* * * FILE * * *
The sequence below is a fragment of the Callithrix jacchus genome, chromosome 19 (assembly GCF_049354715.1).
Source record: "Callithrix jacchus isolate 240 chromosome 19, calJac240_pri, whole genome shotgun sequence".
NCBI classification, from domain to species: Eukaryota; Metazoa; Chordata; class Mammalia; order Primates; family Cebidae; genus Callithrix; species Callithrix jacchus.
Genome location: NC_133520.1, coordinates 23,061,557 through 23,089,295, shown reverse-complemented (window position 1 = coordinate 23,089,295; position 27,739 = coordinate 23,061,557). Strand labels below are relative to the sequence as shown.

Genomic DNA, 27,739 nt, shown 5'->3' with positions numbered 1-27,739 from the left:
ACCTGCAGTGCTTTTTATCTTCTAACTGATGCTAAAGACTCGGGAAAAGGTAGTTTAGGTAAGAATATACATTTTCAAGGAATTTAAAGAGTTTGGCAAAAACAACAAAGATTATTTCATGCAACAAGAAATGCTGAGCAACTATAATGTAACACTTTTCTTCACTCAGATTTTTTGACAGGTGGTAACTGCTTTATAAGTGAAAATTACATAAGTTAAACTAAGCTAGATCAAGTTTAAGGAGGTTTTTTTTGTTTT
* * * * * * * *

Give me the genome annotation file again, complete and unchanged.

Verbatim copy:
The sequence below is a fragment of the Callithrix jacchus genome, chromosome 19 (assembly GCF_049354715.1).
Source record: "Callithrix jacchus isolate 240 chromosome 19, calJac240_pri, whole genome shotgun sequence".
NCBI classification, from domain to species: Eukaryota; Metazoa; Chordata; class Mammalia; order Primates; family Cebidae; genus Callithrix; species Callithrix jacchus.
Genome location: NC_133520.1, coordinates 23,061,557 through 23,089,295, shown reverse-complemented (window position 1 = coordinate 23,089,295; position 27,739 = coordinate 23,061,557). Strand labels below are relative to the sequence as shown.

Genomic DNA, 27,739 nt, shown 5'->3' with positions numbered 1-27,739 from the left:
ACCTGCAGTGCTTTTTATCTTCTAACTGATGCTAAAGACTCGGGAAAAGGTAGTTTAGGTAAGAATATACATTTTCAAGGAATTTAAAGAGTTTGGCAAAAACAACAAAGATTATTTCATGCAACAAGAAATGCTGAGCAACTATAATGTAACACTTTTCTTCACTCAGATTTTTTGACAGGTGGTAACTGCTTTATAAGTGAAAATTACATAAGTTAAACTAAGCTAGATCAAGTTTAAGGAGGTTTTTTTTGTTTT